This week, I was hopeful for a full week of running, but the weatherman wasn’t.  After two good days, I had to stay home on the trainer for Wednesday and Thursday because of cold and rain.  Although, the weatherman’s doom and gloom forecast for Thursday morning was behind schedule and I could have run.  Since Saturday was forecast to be sunny but cold in the morning, I thought I would console my missed runs with a real long run.  Cycling down near freezing is just uncomfortable to me and running is doable. I planned an 8-miler, longest run since December.

The first three or four miles seemed normal for this distance, but that was probably the hills.  At about 3.5 miles, I hit a flat spot that holds for a while.  I felt that same increasing pace again.  I was able to hold it and it was doing fine.  I was expecting to see another 11-minute or so average.  Imaging my surprise when I finished out and looked at the Strava reading: 1:30:29 and a 10:30-ish AVERAGE pace.  I cannot ever remember or believe I could have run this distance that quickly.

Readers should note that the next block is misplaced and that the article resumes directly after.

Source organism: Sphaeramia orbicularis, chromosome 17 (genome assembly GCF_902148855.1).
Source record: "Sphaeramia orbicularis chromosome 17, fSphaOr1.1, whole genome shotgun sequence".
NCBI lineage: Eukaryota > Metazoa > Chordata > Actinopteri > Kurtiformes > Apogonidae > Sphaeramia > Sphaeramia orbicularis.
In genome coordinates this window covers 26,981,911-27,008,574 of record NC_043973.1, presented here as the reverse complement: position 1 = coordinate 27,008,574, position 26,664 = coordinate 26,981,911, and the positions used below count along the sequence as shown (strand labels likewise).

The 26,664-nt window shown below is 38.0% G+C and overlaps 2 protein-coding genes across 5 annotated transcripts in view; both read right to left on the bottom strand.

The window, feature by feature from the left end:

No it’s not real fast, relatively.  Yet, for me it’s speedy.  It hasn’t been that long since I was just doing 13 minute miles and if I had a really good day, it might be a 12:30. So, 11’s and 10’s of any sort seem like I’m burning rubber.  I guess after four and a half years of running, I might better quit considering myself a beginning runner.

Someone I know that just started a fitness regimen recently asked me, “How do you run for 26.2 miles?”  They couldn’t imagine running that far because it hurt so much to run just a little.  Well, when I started, it hurt then too.  But, I didn’t quit.  I adjusted and my body adjusted also.  If we keep going our body will continue to improve and prepare itself to improve even further.  But, we also have to watch out for plateaus where we become content with what we have done and forget to continue to improve.  If you’re a beginner or a “newbie”, then be proud you are.  Carry that title with honor and just keep going.  Tell yourself that one day, you will have to take that title down and put up a new one.  But, until then, even though it’s just a cliche’, you’re lapping everyone still on the couch.  You’re a runner.  You’re a cyclist.  You’re a triathlete.  Those are much better titles and having beginner beside them is no problem.  Happy running or cycling!  Remember, Spring will be here soon.